Conexiones is a digital literacy and computer science program for students in Latino communities across the U.S. Now in its third year, the program is aimed at students ages 14 to 18 and offers classes on digital privacy and security, combatting cyberbullying, identifying misinformation, and more.
Conexiones was created by The League of United Latin American Citizens (LULAC) and is sponsored by T-Mobile. It’s designed to encourage and improve computer science literacy in Latino communities and empower young people to pursue careers in STEM.
“It’s important for [people in Latino communities] to learn how to work on computers and learn about computer science because a lot of them aren’t given many opportunities,” said Conexiones participant Elizabeth Rodriguez. “A lot of my family doesn’t know how to work on computers and doesn’t know much about technology, and the few who do didn’t go into computer science as a career and they had regrets after seeing how much of a success they could have been.”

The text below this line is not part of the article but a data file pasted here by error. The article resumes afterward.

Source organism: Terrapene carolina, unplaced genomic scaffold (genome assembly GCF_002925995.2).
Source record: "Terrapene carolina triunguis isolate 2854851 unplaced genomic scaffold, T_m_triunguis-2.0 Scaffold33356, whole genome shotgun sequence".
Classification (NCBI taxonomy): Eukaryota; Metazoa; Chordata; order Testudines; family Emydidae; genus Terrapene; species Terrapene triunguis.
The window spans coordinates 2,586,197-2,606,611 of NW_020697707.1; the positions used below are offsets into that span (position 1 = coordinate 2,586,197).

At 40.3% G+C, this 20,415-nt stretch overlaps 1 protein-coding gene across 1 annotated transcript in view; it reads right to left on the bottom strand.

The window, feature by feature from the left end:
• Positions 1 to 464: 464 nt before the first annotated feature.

With the support of their computer science teacher, Dr. Sonia Noyola, Rodriguez and fellow Northside HS student Joe Bazan were chosen to participate in the program and intend on pursuing careers that utilize computer science after high school.
“I want to study computer science in college,” said Rodriguez. “I’m not exactly sure what career I want to pursue, but I’ve always been fascinated by making programs, hacking … Overall, technology has always been very intriguing to me.”
Bazan sees a future full of possibilities utilizing his computer science expertise.
“I want to be a physical trainer,” he said. “I’ve been researching how computer science can help in that field.”
Bazan explained that there are exercise machines that run training courses and analytics as you exercise, proof that computer science and code development are integral in even the most seemingly unrelated fields.
“Growing up, I never knew that these kinds of things existed until I got into high school,” Bazan said. “I’m sure there are other Hispanics like myself who don’t know that these resources are available to them.”
Bazan and Rodriguez hope to see more Latino students follow in their footsteps.
“I would tell younger students to take the time to figure out what they want to do, learn more about it, and ask teachers,” Rodriguez said. “Luckily, we have Dr. Noyola. It’s possible to do a lot when you have support.”
For more information about the Conexiones program and to learn how you might get your students involved, visit the LULAC website.